I sometimes feel sad that my charitable live and let live gardening philosophy mutated these past 3 years to live and let die so others can live. Plants now need to routinely pass litmus tests of 1) Does this give sufficient value in return for water used? and 2) Would I buy that for there… Read More Live and let die
Irrigation is crucial when it seldom rains, and drip (unlike spray) is an effective mechanism to keep plants healthy with minimal waste. But it has some downsides, and now in our 6th year of a drought and 3rd of rationing, a gardener can either get creative or crazed. Drip is just that – a drip… Read More Offset drip’s downsides
With a heavy heart, I have come to the conclusion that sedum is not suited for waterwise gardens. Those in my prior gardens, such as Autumn Joy in Vermont, flourished, but ones I planted in Southern California’s dry climate wasted money, water, and time. I failed miserably with 4 varieties – Sedum rupestre ‘Angelina’, lineare… Read More Now you sedum, now you don’t
Who would have thought waterwise gardening would at times take Holmesian sleuthing? Unexpected increase in a zone’s consumption, change in a plant’s health, or surface moistness are all signs of potential waste. Sometimes, the signs are oh-so-subtle. Take a case with 3 oddities that haunted me for 2 1/2 years: My hypersensitive nose smelled something… Read More Channel your inner Sherlock
In yet another dry summer in year 5 of a drought, I’m reminded how names influence perceptions and actions. Shakespeare’s Juliet argued “That which we call a rose / By any other name would smell as sweet.” Maybe for Romeo, but not for amorphous concepts to transform water-intensive landscapes. Take ‘drought-tolerant,’ the industry-standard coinage for… Read More What’s in a name?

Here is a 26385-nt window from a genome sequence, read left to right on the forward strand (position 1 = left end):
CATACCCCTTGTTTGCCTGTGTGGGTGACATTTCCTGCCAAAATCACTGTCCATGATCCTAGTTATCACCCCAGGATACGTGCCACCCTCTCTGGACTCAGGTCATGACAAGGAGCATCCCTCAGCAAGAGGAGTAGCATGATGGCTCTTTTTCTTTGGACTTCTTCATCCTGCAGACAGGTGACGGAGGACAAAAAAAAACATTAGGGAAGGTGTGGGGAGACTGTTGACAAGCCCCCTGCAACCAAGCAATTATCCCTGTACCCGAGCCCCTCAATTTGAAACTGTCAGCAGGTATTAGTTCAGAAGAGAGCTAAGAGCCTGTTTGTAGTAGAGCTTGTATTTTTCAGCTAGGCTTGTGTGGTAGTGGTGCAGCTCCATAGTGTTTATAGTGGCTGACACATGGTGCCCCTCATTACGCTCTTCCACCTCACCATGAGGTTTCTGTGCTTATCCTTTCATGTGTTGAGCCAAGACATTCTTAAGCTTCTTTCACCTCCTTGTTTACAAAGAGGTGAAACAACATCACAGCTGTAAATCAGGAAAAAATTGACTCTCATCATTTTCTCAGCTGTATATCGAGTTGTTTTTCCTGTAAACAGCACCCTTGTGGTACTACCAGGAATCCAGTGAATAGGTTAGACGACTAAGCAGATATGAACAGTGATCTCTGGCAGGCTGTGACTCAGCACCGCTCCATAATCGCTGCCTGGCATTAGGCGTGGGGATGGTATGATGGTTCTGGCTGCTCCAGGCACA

As smoke from the Sherpa fire stings my eyes and planes loaded with fire-retardant fly overhead, an ah-ha moment struck. Firewise landscaping is lean, clean, and green. Hmm…that’s waterwise too. Five years of drought, 58 million dead and dying trees just in California, and hot and windy weather make a tinderbox. The more flammable the… Read More Firewise…is…waterwise
A new NASA and Mountain West study reveals that lawn is now 2% of the continental U.S. surface and America’s single largest irrigated crop. Gulp! That’s 40 million acres or 63,000 square miles of green carpet, dominating many regions’ residential water use. Removal, a top priority in dry climates, saves the most hands down. Second… Read More Tackle lawn irrigation